When relocating to this area, it’s crucial to keep in mind the abundance of wetlands that could potentially impact your living situation. The high concentration of wet landscapes here often results in a significant mosquito population, which Lee County manages through a variety of aerial missions and treatments. Additionally, the rainy seasons bring about increased humidity levels due to the influx of water in the region.
Geography and Climate
Cape Coral’s unique geography is characterized by its peninsula layout. The town is surrounded by the Caloosahatchee River and the Matlacha Pass, creating a charming and secluded atmosphere that many residents find appealing. Being situated directly on the Gulf of Mexico, Cape Coral experiences the effects of the Gulf heavily, resulting in long, hot, and humid summers and brief winters.
It’s not uncommon to experience fog and high humidity in this region, along with the potential danger of hurricanes from June to November. The area receives an average annual rainfall of about 52.8 inches, with the heaviest precipitation occurring between June and September. During the winter months, tourists flock to the area to enjoy the comfortable warmth and low humidity. The city’s numerous meandering waterways are also a popular attraction for visitors.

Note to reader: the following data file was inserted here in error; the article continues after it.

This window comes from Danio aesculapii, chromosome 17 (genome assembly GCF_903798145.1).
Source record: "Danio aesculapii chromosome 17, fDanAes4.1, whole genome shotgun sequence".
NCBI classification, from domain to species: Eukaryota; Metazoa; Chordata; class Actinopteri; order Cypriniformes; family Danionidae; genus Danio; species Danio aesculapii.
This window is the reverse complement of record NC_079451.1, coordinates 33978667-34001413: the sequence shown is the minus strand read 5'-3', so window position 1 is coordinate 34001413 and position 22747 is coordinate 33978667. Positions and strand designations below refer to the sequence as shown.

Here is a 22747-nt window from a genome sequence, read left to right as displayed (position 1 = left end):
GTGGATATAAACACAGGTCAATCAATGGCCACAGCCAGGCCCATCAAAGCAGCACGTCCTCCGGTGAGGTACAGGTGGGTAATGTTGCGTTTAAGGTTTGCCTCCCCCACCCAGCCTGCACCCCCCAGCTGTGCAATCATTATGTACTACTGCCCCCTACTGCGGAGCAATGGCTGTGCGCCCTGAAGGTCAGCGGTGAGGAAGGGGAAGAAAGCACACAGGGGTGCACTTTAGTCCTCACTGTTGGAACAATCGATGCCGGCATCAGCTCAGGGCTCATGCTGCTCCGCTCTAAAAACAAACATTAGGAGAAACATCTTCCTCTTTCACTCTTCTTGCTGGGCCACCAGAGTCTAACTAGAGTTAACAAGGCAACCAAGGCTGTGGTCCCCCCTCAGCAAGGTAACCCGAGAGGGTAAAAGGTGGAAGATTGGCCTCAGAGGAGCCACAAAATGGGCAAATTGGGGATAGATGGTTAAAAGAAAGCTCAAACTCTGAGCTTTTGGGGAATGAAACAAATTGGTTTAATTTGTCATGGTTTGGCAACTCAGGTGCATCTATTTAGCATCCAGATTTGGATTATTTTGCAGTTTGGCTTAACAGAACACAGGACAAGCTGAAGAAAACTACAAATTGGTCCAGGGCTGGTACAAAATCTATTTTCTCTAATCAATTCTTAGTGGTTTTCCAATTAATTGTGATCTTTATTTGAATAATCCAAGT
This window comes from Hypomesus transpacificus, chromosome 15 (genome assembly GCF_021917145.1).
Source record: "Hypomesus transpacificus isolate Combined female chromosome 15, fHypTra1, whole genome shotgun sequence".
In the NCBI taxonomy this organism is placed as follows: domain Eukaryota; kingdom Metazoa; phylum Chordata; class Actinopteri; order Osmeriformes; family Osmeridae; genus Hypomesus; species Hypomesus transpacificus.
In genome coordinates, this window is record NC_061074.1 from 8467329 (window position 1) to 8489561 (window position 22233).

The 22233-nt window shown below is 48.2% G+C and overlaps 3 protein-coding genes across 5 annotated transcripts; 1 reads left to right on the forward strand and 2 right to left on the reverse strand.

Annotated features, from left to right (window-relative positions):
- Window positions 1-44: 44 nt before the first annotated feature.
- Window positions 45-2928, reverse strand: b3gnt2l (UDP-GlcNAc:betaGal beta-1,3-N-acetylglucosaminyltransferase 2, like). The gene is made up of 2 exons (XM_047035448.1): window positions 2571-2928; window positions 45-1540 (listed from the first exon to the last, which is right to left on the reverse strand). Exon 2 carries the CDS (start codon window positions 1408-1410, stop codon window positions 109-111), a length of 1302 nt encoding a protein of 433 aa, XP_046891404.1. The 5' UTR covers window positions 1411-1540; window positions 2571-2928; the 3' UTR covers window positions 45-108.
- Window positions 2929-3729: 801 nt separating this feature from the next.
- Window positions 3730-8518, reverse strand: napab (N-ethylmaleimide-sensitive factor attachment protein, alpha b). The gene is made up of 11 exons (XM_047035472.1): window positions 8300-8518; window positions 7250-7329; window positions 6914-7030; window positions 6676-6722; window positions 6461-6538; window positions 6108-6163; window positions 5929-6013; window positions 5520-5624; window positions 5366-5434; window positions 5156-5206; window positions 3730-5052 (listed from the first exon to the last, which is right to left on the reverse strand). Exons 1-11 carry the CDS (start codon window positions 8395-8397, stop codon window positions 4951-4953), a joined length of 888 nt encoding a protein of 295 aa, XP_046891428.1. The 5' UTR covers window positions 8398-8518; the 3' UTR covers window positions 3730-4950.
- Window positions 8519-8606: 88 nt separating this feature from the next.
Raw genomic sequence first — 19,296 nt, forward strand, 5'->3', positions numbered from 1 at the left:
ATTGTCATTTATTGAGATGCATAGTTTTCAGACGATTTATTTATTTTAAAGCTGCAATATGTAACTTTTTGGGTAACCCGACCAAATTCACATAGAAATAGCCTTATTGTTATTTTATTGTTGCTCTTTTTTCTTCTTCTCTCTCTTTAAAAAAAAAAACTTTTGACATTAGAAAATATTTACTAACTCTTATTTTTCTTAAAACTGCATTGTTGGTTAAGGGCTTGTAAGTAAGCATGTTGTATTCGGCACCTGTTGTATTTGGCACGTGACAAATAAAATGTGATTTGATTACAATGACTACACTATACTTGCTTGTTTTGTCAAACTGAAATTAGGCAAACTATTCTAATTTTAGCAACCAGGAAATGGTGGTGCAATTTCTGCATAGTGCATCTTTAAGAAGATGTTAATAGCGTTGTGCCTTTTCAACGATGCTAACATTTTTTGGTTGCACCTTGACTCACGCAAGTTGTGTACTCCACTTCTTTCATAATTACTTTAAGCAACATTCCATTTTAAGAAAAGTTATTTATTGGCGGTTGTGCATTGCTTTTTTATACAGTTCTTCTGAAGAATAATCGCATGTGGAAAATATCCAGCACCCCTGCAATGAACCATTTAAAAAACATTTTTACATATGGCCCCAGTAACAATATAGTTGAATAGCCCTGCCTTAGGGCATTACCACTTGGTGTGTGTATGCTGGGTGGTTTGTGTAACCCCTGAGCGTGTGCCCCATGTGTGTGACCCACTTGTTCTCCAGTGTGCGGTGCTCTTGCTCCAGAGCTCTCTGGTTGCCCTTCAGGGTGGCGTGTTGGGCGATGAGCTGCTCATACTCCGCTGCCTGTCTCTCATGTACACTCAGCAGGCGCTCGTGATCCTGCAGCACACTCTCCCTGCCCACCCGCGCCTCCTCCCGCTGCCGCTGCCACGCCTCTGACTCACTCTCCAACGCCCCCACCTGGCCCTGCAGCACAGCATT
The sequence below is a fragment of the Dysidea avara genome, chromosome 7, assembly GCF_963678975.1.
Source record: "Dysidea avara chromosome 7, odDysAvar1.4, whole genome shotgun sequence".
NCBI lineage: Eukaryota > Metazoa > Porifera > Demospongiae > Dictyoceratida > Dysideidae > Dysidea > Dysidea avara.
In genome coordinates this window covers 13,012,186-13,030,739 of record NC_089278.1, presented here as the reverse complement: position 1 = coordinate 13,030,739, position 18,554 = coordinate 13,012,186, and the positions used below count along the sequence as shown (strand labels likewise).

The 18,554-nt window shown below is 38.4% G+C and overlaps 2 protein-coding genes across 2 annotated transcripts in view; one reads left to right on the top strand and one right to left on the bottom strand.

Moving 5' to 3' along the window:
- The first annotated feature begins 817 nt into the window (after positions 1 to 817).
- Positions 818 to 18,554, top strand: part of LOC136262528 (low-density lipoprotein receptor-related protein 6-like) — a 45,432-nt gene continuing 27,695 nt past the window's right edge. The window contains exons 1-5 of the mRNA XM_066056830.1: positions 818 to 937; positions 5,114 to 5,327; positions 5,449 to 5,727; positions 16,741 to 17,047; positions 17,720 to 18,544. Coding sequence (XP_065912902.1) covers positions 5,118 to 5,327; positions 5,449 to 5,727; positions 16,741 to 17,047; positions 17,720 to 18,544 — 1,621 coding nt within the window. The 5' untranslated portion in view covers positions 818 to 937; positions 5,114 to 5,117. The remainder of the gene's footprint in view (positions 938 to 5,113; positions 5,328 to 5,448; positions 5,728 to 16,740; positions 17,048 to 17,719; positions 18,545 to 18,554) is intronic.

Schools and Universities
If you’re a parent searching for exceptional schools in the area, you’ll be delighted to know that there are several options available to you. Among the top-rated choices are Christa McAuliffe Charter Elementary School, Cape Elementary, Oasis Charter Middle School, Challenger Middle School, Oasis Charter High School, and Mariner High School. These schools offer a stellar education that will give your children the best possible learning experience.
Charter schools are abundant in Cape Coral, offering an alternative education with smaller classrooms, student-centered learning, and higher standards that cater to various learning techniques. These institutions provide an excellent option for parents seeking a more specialized educational experience for their children.
Cape Coral boasts six nearby educational institutions that offer associate, bachelor’s, master’s, and doctoral degrees, making it an excellent option for your teenagers who may be interested in pursuing higher education. However, it is important to conduct thorough research before making a selection as not every school provides all of these degrees. Remarkably, around 6,872 individuals graduate from colleges in this region annually, which is quite a significant number for a community of this magnitude.